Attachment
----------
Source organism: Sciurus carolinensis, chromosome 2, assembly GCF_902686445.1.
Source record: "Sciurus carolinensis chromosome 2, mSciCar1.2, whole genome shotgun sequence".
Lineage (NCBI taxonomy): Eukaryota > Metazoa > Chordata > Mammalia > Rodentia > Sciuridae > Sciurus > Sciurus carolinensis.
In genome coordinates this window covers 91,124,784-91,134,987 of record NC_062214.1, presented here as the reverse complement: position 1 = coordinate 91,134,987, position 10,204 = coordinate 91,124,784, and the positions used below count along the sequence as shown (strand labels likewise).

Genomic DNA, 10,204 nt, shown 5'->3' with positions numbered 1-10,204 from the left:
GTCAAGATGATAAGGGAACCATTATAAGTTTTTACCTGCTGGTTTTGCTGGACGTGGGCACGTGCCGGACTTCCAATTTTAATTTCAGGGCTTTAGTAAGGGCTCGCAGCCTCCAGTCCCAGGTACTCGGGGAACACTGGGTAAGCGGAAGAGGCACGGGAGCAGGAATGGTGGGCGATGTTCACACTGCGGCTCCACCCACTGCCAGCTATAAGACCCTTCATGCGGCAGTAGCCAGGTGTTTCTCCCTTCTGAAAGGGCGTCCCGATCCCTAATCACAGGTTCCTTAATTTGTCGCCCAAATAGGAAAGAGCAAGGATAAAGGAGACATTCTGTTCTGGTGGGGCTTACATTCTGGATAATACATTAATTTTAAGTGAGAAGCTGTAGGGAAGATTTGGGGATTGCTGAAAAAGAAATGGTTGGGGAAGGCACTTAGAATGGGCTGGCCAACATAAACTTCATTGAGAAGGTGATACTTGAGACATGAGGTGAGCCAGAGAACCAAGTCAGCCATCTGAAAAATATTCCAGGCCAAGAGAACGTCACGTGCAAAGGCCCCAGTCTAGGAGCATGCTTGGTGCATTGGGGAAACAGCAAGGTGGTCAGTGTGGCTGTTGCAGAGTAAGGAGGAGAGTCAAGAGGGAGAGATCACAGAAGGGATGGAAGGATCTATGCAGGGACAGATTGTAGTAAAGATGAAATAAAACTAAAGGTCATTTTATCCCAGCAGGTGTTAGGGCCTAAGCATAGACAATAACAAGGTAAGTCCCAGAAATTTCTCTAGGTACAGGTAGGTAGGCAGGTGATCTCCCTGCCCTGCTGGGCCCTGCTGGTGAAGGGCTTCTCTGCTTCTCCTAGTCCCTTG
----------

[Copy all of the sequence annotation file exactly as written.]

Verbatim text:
Source organism: Sciurus carolinensis, chromosome 2, assembly GCF_902686445.1.
Source record: "Sciurus carolinensis chromosome 2, mSciCar1.2, whole genome shotgun sequence".
Lineage (NCBI taxonomy): Eukaryota > Metazoa > Chordata > Mammalia > Rodentia > Sciuridae > Sciurus > Sciurus carolinensis.
In genome coordinates this window covers 91,124,784-91,134,987 of record NC_062214.1, presented here as the reverse complement: position 1 = coordinate 91,134,987, position 10,204 = coordinate 91,124,784, and the positions used below count along the sequence as shown (strand labels likewise).

Genomic DNA, 10,204 nt, shown 5'->3' with positions numbered 1-10,204 from the left:
GTCAAGATGATAAGGGAACCATTATAAGTTTTTACCTGCTGGTTTTGCTGGACGTGGGCACGTGCCGGACTTCCAATTTTAATTTCAGGGCTTTAGTAAGGGCTCGCAGCCTCCAGTCCCAGGTACTCGGGGAACACTGGGTAAGCGGAAGAGGCACGGGAGCAGGAATGGTGGGCGATGTTCACACTGCGGCTCCACCCACTGCCAGCTATAAGACCCTTCATGCGGCAGTAGCCAGGTGTTTCTCCCTTCTGAAAGGGCGTCCCGATCCCTAATCACAGGTTCCTTAATTTGTCGCCCAAATAGGAAAGAGCAAGGATAAAGGAGACATTCTGTTCTGGTGGGGCTTACATTCTGGATAATACATTAATTTTAAGTGAGAAGCTGTAGGGAAGATTTGGGGATTGCTGAAAAAGAAATGGTTGGGGAAGGCACTTAGAATGGGCTGGCCAACATAAACTTCATTGAGAAGGTGATACTTGAGACATGAGGTGAGCCAGAGAACCAAGTCAGCCATCTGAAAAATATTCCAGGCCAAGAGAACGTCACGTGCAAAGGCCCCAGTCTAGGAGCATGCTTGGTGCATTGGGGAAACAGCAAGGTGGTCAGTGTGGCTGTTGCAGAGTAAGGAGGAGAGTCAAGAGGGAGAGATCACAGAAGGGATGGAAGGATCTATGCAGGGACAGATTGTAGTAAAGATGAAATAAAACTAAAGGTCATTTTATCCCAGCAGGTGTTAGGGCCTAAGCATAGACAATAACAAGGTAAGTCCCAGAAATTTCTCTAGGTACAGGTAGGTAGGCAGGTGATCTCCCTGCCCTGCTGGGCCCTGCTGGTGAAGGGCTTCTCTGCTTCTCCTAGTCCCTTG